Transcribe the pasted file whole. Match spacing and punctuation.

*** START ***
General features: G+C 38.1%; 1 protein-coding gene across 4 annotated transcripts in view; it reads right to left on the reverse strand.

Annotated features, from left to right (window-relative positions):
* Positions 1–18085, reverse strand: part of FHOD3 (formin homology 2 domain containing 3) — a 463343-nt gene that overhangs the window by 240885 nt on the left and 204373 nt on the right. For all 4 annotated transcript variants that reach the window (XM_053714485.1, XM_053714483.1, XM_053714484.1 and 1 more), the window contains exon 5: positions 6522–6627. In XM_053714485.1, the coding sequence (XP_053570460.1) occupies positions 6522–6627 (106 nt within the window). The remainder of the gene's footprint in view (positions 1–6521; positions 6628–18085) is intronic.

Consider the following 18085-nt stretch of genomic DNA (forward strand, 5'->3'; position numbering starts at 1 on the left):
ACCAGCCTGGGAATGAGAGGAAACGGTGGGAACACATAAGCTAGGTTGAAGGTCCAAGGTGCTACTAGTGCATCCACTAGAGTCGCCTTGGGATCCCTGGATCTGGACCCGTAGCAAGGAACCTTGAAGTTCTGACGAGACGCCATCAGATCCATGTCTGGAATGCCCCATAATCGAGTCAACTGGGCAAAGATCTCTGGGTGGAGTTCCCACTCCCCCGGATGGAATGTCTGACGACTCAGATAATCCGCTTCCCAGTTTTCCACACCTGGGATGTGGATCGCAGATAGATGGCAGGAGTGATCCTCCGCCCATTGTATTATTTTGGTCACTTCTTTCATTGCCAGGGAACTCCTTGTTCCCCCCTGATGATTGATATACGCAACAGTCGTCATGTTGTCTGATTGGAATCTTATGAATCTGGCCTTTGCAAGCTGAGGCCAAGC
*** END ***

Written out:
General features: G+C 38.1%; 1 protein-coding gene across 4 annotated transcripts in view; it reads right to left on the reverse strand.

Annotated features, from left to right (window-relative positions):
* Positions 1–18085, reverse strand: part of FHOD3 (formin homology 2 domain containing 3) — a 463343-nt gene that overhangs the window by 240885 nt on the left and 204373 nt on the right. For all 4 annotated transcript variants that reach the window (XM_053714485.1, XM_053714483.1, XM_053714484.1 and 1 more), the window contains exon 5: positions 6522–6627. In XM_053714485.1, the coding sequence (XP_053570460.1) occupies positions 6522–6627 (106 nt within the window). The remainder of the gene's footprint in view (positions 1–6521; positions 6628–18085) is intronic.

Consider the following 18085-nt stretch of genomic DNA (forward strand, 5'->3'; position numbering starts at 1 on the left):
ACCAGCCTGGGAATGAGAGGAAACGGTGGGAACACATAAGCTAGGTTGAAGGTCCAAGGTGCTACTAGTGCATCCACTAGAGTCGCCTTGGGATCCCTGGATCTGGACCCGTAGCAAGGAACCTTGAAGTTCTGACGAGACGCCATCAGATCCATGTCTGGAATGCCCCATAATCGAGTCAACTGGGCAAAGATCTCTGGGTGGAGTTCCCACTCCCCCGGATGGAATGTCTGACGACTCAGATAATCCGCTTCCCAGTTTTCCACACCTGGGATGTGGATCGCAGATAGATGGCAGGAGTGATCCTCCGCCCATTGTATTATTTTGGTCACTTCTTTCATTGCCAGGGAACTCCTTGTTCCCCCCTGATGATTGATATACGCAACAGTCGTCATGTTGTCTGATTGGAATCTTATGAATCTGGCCTTTGCAAGCTGAGGCCAAGC